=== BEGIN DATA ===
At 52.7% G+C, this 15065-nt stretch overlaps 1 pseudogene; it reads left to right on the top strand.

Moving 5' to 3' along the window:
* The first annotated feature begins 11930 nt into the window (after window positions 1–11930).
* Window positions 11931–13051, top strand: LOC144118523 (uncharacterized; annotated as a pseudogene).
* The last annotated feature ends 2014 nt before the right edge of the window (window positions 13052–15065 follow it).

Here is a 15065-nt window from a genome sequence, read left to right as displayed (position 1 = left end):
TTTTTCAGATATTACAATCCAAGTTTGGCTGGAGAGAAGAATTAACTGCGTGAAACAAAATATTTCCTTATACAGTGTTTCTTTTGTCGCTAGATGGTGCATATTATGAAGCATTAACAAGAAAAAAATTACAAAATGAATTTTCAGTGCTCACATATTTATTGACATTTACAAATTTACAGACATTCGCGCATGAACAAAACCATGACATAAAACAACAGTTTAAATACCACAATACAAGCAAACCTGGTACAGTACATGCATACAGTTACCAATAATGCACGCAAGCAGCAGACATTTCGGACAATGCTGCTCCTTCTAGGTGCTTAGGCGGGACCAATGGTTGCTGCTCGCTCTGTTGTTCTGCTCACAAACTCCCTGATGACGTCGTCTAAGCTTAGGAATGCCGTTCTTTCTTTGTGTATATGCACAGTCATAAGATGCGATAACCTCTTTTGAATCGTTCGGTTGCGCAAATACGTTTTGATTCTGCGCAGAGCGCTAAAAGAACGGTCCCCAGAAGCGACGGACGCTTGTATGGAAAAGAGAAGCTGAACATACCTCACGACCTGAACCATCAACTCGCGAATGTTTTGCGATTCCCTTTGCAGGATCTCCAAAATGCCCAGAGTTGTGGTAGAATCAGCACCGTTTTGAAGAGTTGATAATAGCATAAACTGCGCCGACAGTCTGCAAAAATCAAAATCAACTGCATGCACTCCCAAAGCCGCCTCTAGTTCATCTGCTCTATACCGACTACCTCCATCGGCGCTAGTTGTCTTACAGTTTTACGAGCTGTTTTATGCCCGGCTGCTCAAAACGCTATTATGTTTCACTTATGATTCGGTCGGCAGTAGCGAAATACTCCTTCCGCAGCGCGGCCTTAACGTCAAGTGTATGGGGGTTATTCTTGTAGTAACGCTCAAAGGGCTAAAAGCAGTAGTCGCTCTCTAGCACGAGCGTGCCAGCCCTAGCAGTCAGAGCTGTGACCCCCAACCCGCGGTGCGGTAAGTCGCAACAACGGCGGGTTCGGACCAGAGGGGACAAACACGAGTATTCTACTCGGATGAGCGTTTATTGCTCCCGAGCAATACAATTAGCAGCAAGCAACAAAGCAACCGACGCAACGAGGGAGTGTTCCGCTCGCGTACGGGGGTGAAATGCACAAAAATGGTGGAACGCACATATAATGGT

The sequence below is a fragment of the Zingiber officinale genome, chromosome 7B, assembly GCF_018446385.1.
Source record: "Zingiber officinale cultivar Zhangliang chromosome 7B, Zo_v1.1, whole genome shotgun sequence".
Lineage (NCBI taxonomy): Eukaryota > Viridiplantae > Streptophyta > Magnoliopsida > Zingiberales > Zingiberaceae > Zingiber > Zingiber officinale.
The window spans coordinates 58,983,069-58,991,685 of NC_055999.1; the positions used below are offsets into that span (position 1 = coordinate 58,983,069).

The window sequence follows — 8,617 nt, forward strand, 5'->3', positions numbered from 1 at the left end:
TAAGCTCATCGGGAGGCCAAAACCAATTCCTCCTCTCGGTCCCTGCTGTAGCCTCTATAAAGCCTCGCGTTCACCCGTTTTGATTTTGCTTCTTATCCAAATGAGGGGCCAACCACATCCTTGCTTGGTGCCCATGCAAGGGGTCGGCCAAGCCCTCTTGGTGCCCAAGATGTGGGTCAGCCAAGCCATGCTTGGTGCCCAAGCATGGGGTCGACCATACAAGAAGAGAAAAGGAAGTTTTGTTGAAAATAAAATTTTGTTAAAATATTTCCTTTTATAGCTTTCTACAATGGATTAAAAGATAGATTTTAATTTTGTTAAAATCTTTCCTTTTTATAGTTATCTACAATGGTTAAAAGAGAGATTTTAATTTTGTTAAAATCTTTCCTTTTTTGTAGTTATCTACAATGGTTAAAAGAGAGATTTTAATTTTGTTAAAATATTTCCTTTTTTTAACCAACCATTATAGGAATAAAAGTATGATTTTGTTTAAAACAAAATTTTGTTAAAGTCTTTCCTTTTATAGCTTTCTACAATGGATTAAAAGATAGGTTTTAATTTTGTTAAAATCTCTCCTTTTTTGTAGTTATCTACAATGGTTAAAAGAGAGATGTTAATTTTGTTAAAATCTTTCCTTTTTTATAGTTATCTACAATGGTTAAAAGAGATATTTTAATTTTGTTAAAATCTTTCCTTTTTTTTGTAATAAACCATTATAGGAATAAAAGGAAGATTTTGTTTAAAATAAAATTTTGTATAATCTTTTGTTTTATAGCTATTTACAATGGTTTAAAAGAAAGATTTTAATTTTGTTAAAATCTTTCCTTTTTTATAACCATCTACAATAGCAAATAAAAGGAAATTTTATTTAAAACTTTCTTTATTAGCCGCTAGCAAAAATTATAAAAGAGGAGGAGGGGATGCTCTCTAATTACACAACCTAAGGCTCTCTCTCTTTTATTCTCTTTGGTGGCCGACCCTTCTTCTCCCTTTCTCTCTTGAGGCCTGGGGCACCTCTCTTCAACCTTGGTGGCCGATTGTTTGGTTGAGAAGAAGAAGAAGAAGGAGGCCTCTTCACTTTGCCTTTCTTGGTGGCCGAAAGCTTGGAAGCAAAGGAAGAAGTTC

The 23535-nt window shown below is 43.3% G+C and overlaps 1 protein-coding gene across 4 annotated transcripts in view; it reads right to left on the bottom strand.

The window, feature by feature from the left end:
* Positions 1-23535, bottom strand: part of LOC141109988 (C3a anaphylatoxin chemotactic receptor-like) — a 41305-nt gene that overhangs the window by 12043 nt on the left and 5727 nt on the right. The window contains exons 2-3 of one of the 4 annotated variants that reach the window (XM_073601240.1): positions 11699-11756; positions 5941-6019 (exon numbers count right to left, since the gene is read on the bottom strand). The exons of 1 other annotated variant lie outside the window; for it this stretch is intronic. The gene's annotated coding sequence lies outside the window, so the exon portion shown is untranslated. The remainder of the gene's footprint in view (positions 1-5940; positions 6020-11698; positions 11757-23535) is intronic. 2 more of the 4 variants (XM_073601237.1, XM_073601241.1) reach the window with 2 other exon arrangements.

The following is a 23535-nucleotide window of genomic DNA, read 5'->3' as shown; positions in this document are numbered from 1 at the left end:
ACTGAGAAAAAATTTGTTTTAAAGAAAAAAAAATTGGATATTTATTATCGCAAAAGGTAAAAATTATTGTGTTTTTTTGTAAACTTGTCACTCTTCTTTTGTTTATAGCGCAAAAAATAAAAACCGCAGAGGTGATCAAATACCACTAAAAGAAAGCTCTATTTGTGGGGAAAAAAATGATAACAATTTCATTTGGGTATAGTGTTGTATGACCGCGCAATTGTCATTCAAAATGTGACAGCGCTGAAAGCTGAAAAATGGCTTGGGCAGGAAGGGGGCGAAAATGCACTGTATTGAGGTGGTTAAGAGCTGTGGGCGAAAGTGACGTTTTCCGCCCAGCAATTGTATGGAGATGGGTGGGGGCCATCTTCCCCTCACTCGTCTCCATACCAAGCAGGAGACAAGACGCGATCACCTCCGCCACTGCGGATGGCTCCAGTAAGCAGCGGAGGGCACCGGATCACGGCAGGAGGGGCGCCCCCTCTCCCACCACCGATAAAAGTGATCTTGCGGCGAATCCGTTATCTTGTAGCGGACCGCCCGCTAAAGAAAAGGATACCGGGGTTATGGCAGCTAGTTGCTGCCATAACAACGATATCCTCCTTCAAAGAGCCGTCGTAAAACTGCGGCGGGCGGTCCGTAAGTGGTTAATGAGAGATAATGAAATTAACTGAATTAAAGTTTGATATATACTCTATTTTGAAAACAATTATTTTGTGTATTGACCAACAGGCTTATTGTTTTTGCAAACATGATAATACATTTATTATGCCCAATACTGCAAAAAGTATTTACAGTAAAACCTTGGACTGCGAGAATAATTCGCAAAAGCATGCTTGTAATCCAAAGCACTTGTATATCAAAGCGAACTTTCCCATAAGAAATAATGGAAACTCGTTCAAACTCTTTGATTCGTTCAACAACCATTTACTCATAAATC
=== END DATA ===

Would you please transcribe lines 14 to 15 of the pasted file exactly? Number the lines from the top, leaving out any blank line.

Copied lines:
The 23535-nt window shown below is 43.3% G+C and overlaps 1 protein-coding gene across 4 annotated transcripts in view; it reads right to left on the bottom strand.

The window, feature by feature from the left end: